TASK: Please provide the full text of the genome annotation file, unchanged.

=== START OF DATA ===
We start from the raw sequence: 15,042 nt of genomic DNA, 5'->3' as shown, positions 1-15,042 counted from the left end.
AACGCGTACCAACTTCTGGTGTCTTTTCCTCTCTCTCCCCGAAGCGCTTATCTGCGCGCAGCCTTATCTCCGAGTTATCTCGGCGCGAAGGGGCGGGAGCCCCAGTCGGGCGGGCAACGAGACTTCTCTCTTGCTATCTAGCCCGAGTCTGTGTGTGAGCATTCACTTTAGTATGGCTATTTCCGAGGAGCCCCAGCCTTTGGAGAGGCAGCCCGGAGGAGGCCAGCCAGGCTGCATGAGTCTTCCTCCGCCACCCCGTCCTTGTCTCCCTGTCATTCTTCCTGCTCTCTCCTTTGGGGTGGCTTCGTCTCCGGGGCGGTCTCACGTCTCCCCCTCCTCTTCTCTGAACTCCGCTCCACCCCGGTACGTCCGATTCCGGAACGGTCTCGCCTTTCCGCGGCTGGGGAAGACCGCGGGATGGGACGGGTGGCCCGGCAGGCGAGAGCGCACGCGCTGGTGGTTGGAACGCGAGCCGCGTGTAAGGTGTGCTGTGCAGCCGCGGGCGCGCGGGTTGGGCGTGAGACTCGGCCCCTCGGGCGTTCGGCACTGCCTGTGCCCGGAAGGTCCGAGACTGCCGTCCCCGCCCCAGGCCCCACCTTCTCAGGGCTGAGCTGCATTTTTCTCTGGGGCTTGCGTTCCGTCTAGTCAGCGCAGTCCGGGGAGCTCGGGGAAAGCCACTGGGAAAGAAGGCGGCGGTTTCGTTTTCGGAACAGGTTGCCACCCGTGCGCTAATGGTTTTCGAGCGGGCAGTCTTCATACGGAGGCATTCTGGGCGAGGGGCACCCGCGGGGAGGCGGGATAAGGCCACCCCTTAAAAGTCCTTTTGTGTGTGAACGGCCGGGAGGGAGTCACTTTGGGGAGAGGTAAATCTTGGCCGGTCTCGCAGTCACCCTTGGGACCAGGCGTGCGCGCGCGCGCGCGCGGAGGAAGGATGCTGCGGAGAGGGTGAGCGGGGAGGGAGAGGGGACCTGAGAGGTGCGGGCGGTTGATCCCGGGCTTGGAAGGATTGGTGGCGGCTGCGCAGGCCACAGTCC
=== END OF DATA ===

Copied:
We start from the raw sequence: 15,042 nt of genomic DNA, 5'->3' as shown, positions 1-15,042 counted from the left end.
AACGCGTACCAACTTCTGGTGTCTTTTCCTCTCTCTCCCCGAAGCGCTTATCTGCGCGCAGCCTTATCTCCGAGTTATCTCGGCGCGAAGGGGCGGGAGCCCCAGTCGGGCGGGCAACGAGACTTCTCTCTTGCTATCTAGCCCGAGTCTGTGTGTGAGCATTCACTTTAGTATGGCTATTTCCGAGGAGCCCCAGCCTTTGGAGAGGCAGCCCGGAGGAGGCCAGCCAGGCTGCATGAGTCTTCCTCCGCCACCCCGTCCTTGTCTCCCTGTCATTCTTCCTGCTCTCTCCTTTGGGGTGGCTTCGTCTCCGGGGCGGTCTCACGTCTCCCCCTCCTCTTCTCTGAACTCCGCTCCACCCCGGTACGTCCGATTCCGGAACGGTCTCGCCTTTCCGCGGCTGGGGAAGACCGCGGGATGGGACGGGTGGCCCGGCAGGCGAGAGCGCACGCGCTGGTGGTTGGAACGCGAGCCGCGTGTAAGGTGTGCTGTGCAGCCGCGGGCGCGCGGGTTGGGCGTGAGACTCGGCCCCTCGGGCGTTCGGCACTGCCTGTGCCCGGAAGGTCCGAGACTGCCGTCCCCGCCCCAGGCCCCACCTTCTCAGGGCTGAGCTGCATTTTTCTCTGGGGCTTGCGTTCCGTCTAGTCAGCGCAGTCCGGGGAGCTCGGGGAAAGCCACTGGGAAAGAAGGCGGCGGTTTCGTTTTCGGAACAGGTTGCCACCCGTGCGCTAATGGTTTTCGAGCGGGCAGTCTTCATACGGAGGCATTCTGGGCGAGGGGCACCCGCGGGGAGGCGGGATAAGGCCACCCCTTAAAAGTCCTTTTGTGTGTGAACGGCCGGGAGGGAGTCACTTTGGGGAGAGGTAAATCTTGGCCGGTCTCGCAGTCACCCTTGGGACCAGGCGTGCGCGCGCGCGCGCGCGGAGGAAGGATGCTGCGGAGAGGGTGAGCGGGGAGGGAGAGGGGACCTGAGAGGTGCGGGCGGTTGATCCCGGGCTTGGAAGGATTGGTGGCGGCTGCGCAGGCCACAGTCC